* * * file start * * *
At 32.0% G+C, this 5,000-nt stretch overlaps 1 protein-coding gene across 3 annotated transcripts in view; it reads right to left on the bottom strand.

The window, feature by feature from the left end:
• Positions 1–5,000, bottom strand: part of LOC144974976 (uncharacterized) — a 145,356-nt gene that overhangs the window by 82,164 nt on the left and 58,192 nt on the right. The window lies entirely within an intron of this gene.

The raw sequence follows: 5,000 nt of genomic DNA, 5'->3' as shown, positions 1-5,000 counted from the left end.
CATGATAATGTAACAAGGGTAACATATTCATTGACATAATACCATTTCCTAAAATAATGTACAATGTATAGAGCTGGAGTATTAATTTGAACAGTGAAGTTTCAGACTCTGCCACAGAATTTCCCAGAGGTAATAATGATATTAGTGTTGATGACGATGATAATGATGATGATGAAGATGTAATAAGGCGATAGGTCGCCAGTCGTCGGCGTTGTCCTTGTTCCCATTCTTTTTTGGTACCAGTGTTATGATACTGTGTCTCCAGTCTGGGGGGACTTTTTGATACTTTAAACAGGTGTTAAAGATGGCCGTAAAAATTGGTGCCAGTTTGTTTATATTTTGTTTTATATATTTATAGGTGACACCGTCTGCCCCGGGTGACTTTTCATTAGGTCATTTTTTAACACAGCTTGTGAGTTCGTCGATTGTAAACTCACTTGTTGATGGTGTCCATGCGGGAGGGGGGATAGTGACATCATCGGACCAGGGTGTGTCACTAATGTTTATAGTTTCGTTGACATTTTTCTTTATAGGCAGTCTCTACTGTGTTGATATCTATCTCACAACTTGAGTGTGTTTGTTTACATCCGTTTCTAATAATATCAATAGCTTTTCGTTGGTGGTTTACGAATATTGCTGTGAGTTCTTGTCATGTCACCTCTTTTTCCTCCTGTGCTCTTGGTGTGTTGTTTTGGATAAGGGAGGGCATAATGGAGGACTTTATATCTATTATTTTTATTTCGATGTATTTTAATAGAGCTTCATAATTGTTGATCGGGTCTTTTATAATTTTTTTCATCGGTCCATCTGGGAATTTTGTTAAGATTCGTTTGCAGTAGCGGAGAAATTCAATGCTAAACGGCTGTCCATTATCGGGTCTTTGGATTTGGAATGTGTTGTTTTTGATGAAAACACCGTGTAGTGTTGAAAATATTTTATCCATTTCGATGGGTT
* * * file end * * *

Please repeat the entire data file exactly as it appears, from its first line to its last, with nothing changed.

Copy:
At 32.0% G+C, this 5,000-nt stretch overlaps 1 protein-coding gene across 3 annotated transcripts in view; it reads right to left on the bottom strand.

The window, feature by feature from the left end:
• Positions 1–5,000, bottom strand: part of LOC144974976 (uncharacterized) — a 145,356-nt gene that overhangs the window by 82,164 nt on the left and 58,192 nt on the right. The window lies entirely within an intron of this gene.

The raw sequence follows: 5,000 nt of genomic DNA, 5'->3' as shown, positions 1-5,000 counted from the left end.
CATGATAATGTAACAAGGGTAACATATTCATTGACATAATACCATTTCCTAAAATAATGTACAATGTATAGAGCTGGAGTATTAATTTGAACAGTGAAGTTTCAGACTCTGCCACAGAATTTCCCAGAGGTAATAATGATATTAGTGTTGATGACGATGATAATGATGATGATGAAGATGTAATAAGGCGATAGGTCGCCAGTCGTCGGCGTTGTCCTTGTTCCCATTCTTTTTTGGTACCAGTGTTATGATACTGTGTCTCCAGTCTGGGGGGACTTTTTGATACTTTAAACAGGTGTTAAAGATGGCCGTAAAAATTGGTGCCAGTTTGTTTATATTTTGTTTTATATATTTATAGGTGACACCGTCTGCCCCGGGTGACTTTTCATTAGGTCATTTTTTAACACAGCTTGTGAGTTCGTCGATTGTAAACTCACTTGTTGATGGTGTCCATGCGGGAGGGGGGATAGTGACATCATCGGACCAGGGTGTGTCACTAATGTTTATAGTTTCGTTGACATTTTTCTTTATAGGCAGTCTCTACTGTGTTGATATCTATCTCACAACTTGAGTGTGTTTGTTTACATCCGTTTCTAATAATATCAATAGCTTTTCGTTGGTGGTTTACGAATATTGCTGTGAGTTCTTGTCATGTCACCTCTTTTTCCTCCTGTGCTCTTGGTGTGTTGTTTTGGATAAGGGAGGGCATAATGGAGGACTTTATATCTATTATTTTTATTTCGATGTATTTTAATAGAGCTTCATAATTGTTGATCGGGTCTTTTATAATTTTTTTCATCGGTCCATCTGGGAATTTTGTTAAGATTCGTTTGCAGTAGCGGAGAAATTCAATGCTAAACGGCTGTCCATTATCGGGTCTTTGGATTTGGAATGTGTTGTTTTTGATGAAAACACCGTGTAGTGTTGAAAATATTTTATCCATTTCGATGGGTT